Recently New York Newsday covered the incredible work that IEEE, Sirona Cares and Nextek Powers System are doing to design, create and deploy much needed solar trailers for earthquake ravaged Haiti. These 1.5kw trailers have the ability to charge 40 batteries that Haitian residents will take to their homes to generate power for lights and charge cell phones, laptops and other portable devices. These trailers will also help bolster the economy by allowing Haitian franchisees to lease the trailers and then charge a small fee to residents to rent the batteries and re-charge them. To see the Newsday article in its entirety, please click here.
Viewing entries tagged
Solar-power stations housed in six trailers are sitting aboard a cargo ship heading to Grand Goâve, Haiti a town of nearly 50,000 inhabitants in southern Haiti that was 90 percent destroyed in last year's earthquake. The SunBlazer solar trailers were developed by a team of dedicated IEEE volunteers who answered an IEEE challenge to provide low-cost, reliable electricity to a poor rural area. The team, formed by Life Fellow Ray Larsen, Fellow Robin Podmore, and Senior Member (and Nextek employee) Liang Downey, has spent almost two years designing and building the power stations, now in its first proof-of-concept deployment by the IEEE Community Solutions Initiative group.
CSI, a not-for-profit group within the IEEE Power & Energy Society (PES), is committed to the open-source design and delivery of power stations to the world's poorest and most energy-deprived populations. Larsen and Podmore co-chair the group, which is composed entirely of volunteers.
For the complete article recently published on the IEEE’s “The Institute” web magazine, click here.
In a country where just 1 in 7 citizens have access to electricity, Sirona Cares and the Institute of Electrical and Electronic Engineers (IEEE) plan on bringing light and small business opportunities to rural Haiti. Generous donations of time, money and resources by IEEE members societies, IEEE Foundation, Nextek Power Systems, Russell Engineering and private donors has allowed the team to develop and soon deploy solar trailers that will produce 1 kW of electricity each…enough to charge 40 home battery kits daily, bringing electricity to homes and facilities that desperately need this simple utility. The organizing IEEE group is called the Community Solutions Initiative (communitysolutionsinitiative.org) in which Nextek has several key members including CEO Paul Savage, VP of Engineering Wayne Gutschow and Liang Downey, Director. The Sirona business plan is to establish sustainable local businesses, not charity. These simple trailers are easy to deploy and maintain. The product (electricity) is desperately needed within the community and the businesses will be locally owned franchises to provide affordable solutions to the community, as well as create accountability and dignity for business owners. The initial pilot program will deploy 6 units this spring, followed by the full pilot program which will deploy a total of 15 units. Ultimately the full scale plan will be to deploy electricity to at least 1,000,000 people (1/10th of the entire population of the country) over the first five years of operation.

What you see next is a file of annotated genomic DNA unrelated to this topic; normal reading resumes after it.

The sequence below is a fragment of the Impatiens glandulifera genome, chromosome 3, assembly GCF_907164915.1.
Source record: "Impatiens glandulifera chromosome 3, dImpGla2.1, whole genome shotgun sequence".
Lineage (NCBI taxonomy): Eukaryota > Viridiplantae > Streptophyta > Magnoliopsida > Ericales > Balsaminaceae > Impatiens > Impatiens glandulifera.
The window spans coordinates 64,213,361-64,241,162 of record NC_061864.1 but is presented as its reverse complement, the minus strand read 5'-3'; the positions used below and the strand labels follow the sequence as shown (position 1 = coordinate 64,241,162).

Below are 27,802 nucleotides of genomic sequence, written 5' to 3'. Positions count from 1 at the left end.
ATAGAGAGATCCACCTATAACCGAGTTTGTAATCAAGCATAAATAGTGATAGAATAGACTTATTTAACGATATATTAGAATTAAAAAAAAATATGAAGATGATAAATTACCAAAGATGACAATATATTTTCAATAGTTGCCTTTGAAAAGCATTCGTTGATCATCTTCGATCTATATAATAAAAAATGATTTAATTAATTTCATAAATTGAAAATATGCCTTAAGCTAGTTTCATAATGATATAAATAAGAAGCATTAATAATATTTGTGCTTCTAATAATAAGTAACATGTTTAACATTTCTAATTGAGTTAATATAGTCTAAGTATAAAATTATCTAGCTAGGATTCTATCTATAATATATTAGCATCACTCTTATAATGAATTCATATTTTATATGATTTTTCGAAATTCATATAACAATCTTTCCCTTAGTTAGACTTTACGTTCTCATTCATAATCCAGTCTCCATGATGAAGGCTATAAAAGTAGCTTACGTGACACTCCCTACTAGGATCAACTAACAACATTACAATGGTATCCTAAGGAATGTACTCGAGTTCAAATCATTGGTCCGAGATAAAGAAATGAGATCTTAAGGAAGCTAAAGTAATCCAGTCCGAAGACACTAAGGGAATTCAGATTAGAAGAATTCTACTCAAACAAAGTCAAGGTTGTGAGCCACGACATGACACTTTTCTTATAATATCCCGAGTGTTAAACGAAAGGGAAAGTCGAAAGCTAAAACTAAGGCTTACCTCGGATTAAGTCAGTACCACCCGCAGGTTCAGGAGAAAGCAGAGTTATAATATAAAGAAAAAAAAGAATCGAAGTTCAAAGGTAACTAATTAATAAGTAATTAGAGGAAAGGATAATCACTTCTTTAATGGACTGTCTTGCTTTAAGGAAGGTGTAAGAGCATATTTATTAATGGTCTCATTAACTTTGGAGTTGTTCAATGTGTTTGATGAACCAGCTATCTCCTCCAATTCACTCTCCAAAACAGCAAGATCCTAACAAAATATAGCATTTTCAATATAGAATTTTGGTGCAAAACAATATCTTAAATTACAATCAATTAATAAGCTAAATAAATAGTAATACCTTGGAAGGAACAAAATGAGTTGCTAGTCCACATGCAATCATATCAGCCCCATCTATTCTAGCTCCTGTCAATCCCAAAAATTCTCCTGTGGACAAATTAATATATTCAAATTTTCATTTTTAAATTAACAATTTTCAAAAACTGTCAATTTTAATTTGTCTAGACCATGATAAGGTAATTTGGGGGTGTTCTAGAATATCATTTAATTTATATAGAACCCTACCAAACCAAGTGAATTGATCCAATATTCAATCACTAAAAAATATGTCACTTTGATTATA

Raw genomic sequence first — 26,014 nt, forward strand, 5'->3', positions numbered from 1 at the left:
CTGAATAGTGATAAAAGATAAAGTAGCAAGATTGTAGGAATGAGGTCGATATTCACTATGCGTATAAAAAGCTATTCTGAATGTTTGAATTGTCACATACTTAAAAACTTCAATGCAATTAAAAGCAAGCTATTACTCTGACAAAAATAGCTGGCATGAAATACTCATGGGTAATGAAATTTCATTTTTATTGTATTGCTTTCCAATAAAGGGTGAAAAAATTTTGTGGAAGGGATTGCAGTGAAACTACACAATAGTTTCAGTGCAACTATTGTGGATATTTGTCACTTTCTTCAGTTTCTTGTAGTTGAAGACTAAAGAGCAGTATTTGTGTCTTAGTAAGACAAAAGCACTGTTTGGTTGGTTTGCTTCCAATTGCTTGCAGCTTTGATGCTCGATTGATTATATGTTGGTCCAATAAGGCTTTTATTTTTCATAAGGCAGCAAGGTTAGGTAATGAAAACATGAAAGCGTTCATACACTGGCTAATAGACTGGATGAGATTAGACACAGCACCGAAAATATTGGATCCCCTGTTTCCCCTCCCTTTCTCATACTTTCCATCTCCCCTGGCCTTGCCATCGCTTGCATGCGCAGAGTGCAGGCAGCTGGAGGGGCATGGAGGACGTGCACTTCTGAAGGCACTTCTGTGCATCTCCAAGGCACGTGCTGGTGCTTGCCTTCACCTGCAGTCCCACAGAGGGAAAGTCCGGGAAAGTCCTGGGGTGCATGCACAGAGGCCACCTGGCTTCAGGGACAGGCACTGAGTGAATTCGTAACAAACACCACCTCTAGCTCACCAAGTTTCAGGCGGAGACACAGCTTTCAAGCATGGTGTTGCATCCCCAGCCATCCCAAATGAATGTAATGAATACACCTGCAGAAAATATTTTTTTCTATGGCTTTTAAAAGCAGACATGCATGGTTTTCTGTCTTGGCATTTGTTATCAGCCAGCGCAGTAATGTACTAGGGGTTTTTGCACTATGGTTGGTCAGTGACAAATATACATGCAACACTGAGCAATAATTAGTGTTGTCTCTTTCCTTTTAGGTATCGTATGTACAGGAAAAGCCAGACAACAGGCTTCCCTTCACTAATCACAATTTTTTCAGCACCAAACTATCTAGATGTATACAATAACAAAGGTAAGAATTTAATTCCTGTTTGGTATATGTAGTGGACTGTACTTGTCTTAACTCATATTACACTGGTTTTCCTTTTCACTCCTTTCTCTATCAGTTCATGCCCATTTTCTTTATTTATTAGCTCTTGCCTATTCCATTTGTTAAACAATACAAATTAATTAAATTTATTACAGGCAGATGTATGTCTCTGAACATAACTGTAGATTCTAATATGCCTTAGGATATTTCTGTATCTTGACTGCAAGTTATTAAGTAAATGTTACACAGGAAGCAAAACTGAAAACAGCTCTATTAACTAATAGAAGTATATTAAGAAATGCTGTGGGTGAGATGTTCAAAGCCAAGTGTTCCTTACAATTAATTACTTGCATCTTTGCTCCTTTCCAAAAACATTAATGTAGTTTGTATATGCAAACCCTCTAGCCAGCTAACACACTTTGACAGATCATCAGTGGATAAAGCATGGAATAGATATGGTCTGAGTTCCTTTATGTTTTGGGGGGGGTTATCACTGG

While the Pilot program depends on donated seed funding, a Haitian corporation, Sirona-Haiti, has been established to oversee the pilot operation while raising an estimated $38M in venture capital to establish in-country manufacturing. This will provide another source of jobs and income for local Haitians while fueling rapid growth in which all profits are reinvested in-country. Nextek, along with Russell Engineering who designed the trailer, under Wayne Gutschow has served as the electrical system designer and integrator for the entire enterprise; its amazing volunteer team deserves great credit for the impressive success to date.